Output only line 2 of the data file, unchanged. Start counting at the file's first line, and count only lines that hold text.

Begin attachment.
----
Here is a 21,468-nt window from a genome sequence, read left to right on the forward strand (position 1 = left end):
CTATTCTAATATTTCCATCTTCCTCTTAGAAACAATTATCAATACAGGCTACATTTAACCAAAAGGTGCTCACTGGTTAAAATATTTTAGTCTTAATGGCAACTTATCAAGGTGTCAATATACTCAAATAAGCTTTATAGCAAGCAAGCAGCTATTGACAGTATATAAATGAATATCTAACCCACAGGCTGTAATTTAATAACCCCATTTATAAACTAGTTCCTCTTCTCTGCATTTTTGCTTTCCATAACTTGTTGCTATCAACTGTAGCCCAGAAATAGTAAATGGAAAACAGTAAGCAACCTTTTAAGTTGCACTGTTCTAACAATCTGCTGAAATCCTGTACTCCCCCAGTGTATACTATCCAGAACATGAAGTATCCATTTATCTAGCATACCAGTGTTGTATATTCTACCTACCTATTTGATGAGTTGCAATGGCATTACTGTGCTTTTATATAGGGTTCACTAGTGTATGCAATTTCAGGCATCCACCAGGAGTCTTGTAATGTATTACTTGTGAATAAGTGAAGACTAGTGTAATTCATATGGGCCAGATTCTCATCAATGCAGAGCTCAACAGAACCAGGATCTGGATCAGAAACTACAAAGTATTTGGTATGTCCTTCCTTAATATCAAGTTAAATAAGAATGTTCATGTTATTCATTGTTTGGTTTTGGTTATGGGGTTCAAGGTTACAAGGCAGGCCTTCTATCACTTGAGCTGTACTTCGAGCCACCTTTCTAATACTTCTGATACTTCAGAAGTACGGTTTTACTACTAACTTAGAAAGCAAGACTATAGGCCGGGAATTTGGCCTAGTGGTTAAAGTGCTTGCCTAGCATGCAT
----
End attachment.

CTATTCTAATATTTCCATCTTCCTCTTAGAAACAATTATCAATACAGGCTACATTTAACCAAAAGGTGCTCACTGGTTAAAATATTTTAGTCTTAATGGCAACTTATCAAGGTGTCAATATACTCAAATAAGCTTTATAGCAAGCAAGCAGCTATTGACAGTATATAAATGAATATCTAACCCACAGGCTGTAATTTAATAACCCCATTTATAAACTAGTTCCTCTTCTCTGCATTTTTGCTTTCCATAACTTGTTGCTATCAACTGTAGCCCAGAAATAGTAAATGGAAAACAGTAAGCAACCTTTTAAGTTGCACTGTTCTAACAATCTGCTGAAATCCTGTACTCCCCCAGTGTATACTATCCAGAACATGAAGTATCCATTTATCTAGCATACCAGTGTTGTATATTCTACCTACCTATTTGATGAGTTGCAATGGCATTACTGTGCTTTTATATAGGGTTCACTAGTGTATGCAATTTCAGGCATCCACCAGGAGTCTTGTAATGTATTACTTGTGAATAAGTGAAGACTAGTGTAATTCATATGGGCCAGATTCTCATCAATGCAGAGCTCAACAGAACCAGGATCTGGATCAGAAACTACAAAGTATTTGGTATGTCCTTCCTTAATATCAAGTTAAATAAGAATGTTCATGTTATTCATTGTTTGGTTTTGGTTATGGGGTTCAAGGTTACAAGGCAGGCCTTCTATCACTTGAGCTGTACTTCGAGCCACCTTTCTAATACTTCTGATACTTCAGAAGTACGGTTTTACTACTAACTTAGAAAGCAAGACTATAGGCCGGGAATTTGGCCTAGTGGTTAAAGTGCTTGCCTAGCATGCAT